Recently I've been writing some code using ptrace() and libunwind and finding myself with a particular requirement: implementing data structures that can work with various implementations of storage. Specifically, one feature of libunwind is that it can unwind the stack in your current process, or in another, using the same interface in each case. This kind of design is a Good Thing in much runtime infrastructure and debugging support generally, because you may or may not want a process separation in the picture: separation is good for isolation, but badly affects performance. Now, libunwind abstracts storage using a read--write pair of memory access functions. This is fine for simple reads and writes. Unfortunately I want something more demanding: I want to traverse some data structure residing in the target process. (As it happens, this data structure is some heap bookkeeping information that is maintained by a set of glibc malloc hooks I wrote as part of the Cake runtime.)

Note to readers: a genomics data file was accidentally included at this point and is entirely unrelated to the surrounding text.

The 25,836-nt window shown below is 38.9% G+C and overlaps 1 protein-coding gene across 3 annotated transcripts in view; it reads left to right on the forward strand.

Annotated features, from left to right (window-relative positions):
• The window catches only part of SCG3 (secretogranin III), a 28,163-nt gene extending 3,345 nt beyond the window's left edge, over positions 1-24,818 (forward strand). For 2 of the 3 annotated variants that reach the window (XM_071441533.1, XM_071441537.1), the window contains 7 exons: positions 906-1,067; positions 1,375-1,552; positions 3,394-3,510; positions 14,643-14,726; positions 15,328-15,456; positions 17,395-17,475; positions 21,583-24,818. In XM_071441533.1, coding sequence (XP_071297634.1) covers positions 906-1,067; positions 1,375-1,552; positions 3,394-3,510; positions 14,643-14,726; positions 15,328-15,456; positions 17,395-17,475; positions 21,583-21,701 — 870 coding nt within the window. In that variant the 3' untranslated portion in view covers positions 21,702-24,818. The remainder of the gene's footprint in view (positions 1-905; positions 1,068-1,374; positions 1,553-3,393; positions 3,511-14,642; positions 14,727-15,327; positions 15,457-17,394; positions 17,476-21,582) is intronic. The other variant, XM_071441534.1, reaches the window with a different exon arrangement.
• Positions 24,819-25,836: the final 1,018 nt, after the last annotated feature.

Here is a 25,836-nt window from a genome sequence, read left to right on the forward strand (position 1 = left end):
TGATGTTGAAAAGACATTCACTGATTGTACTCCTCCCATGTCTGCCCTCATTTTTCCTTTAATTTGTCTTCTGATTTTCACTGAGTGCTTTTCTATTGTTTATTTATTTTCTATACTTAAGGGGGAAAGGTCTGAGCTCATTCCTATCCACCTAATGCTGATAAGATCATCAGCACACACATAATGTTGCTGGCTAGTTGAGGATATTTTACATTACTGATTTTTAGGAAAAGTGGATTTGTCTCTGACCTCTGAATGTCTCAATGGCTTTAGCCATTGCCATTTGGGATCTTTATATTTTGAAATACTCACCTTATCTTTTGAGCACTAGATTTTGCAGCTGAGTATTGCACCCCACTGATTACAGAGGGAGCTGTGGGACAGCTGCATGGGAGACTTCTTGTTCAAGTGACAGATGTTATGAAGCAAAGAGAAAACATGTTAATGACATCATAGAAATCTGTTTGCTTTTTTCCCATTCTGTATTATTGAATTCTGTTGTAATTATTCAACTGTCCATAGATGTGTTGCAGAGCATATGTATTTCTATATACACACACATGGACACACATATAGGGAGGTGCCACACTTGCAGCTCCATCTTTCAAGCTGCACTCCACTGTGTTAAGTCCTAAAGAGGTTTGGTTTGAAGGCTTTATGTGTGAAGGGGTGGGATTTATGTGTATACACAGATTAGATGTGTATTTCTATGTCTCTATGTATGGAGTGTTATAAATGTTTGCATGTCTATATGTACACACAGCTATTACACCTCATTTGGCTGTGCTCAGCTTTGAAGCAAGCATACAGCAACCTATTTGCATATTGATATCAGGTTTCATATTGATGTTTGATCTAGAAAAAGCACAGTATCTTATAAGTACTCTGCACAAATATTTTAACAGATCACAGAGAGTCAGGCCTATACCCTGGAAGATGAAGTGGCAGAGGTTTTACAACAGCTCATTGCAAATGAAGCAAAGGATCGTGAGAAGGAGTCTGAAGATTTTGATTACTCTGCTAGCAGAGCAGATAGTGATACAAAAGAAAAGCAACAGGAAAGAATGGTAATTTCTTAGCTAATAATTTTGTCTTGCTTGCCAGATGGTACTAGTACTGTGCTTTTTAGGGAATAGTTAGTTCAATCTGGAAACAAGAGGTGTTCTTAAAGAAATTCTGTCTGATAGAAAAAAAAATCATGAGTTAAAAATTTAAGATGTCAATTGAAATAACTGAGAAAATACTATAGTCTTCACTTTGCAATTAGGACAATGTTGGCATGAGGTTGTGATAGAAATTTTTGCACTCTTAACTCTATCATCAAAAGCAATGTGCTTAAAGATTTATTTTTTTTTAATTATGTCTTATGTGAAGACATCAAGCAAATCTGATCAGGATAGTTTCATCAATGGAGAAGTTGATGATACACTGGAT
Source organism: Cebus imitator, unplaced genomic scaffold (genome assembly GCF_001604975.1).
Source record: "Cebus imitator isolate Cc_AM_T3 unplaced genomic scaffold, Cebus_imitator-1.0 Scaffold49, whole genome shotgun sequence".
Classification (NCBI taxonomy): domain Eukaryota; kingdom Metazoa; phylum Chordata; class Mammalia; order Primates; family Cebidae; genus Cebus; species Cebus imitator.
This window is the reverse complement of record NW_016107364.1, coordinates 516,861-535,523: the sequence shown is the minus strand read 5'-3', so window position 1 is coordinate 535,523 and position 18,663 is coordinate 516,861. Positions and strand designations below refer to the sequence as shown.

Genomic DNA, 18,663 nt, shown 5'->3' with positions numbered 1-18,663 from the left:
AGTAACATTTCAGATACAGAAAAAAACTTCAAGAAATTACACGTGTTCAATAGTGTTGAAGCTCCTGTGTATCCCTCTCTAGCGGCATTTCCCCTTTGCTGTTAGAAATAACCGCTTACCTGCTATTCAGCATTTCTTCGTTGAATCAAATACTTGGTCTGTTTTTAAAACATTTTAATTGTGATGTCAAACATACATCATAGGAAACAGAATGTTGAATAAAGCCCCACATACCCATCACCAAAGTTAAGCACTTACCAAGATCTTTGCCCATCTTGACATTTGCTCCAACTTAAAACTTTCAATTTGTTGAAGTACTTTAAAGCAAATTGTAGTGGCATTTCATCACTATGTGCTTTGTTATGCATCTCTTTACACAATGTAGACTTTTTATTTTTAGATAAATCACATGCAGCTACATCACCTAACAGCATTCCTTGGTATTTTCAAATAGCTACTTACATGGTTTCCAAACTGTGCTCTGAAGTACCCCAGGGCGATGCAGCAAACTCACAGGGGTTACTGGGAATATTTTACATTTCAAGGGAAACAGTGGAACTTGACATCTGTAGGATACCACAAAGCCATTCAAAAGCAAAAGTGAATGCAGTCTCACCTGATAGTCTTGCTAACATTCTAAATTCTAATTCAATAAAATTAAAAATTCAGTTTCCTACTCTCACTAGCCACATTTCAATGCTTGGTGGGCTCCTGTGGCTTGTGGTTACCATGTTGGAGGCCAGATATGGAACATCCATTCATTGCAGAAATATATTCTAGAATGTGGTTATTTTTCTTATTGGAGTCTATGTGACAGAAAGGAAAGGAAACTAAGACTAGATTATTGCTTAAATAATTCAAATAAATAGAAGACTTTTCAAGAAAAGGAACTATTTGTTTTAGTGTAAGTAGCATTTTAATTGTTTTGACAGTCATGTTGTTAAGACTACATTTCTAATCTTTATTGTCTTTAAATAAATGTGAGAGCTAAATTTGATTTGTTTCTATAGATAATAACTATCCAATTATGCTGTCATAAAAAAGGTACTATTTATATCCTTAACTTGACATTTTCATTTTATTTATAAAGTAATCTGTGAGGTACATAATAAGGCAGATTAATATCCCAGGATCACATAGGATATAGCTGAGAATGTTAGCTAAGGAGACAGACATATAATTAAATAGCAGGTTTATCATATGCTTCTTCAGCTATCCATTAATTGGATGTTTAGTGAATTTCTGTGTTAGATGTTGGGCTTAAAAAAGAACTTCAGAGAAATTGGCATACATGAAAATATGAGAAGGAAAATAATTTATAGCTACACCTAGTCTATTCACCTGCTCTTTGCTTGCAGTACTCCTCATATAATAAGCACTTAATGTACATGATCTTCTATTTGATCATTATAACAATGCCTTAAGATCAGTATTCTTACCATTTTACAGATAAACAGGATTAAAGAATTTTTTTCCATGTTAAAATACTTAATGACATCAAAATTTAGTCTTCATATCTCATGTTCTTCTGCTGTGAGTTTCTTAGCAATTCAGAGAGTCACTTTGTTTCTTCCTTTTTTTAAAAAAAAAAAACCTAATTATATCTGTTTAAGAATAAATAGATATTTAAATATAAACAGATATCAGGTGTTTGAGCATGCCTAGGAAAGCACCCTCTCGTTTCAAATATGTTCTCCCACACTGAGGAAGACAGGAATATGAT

Generic programming ought to be great for this. Unfortunately, at least in the form of contemporary C++, it isn't enough. In C++, the notion of memory is so pervasive that it can't be fully abstracted. That's not to say you can't try to get most of the way there, and the STL's allocators go some way---but not far enough. Although we can alter how they allocate storage, since STL containers are not parameterised in the pointer types they use internally, we can't make them access their own implementation-specific data structures in a customised way. (See this snippet about overloading the & operator, from an article by Andrei Alexandrescu, for more evidence and examples.)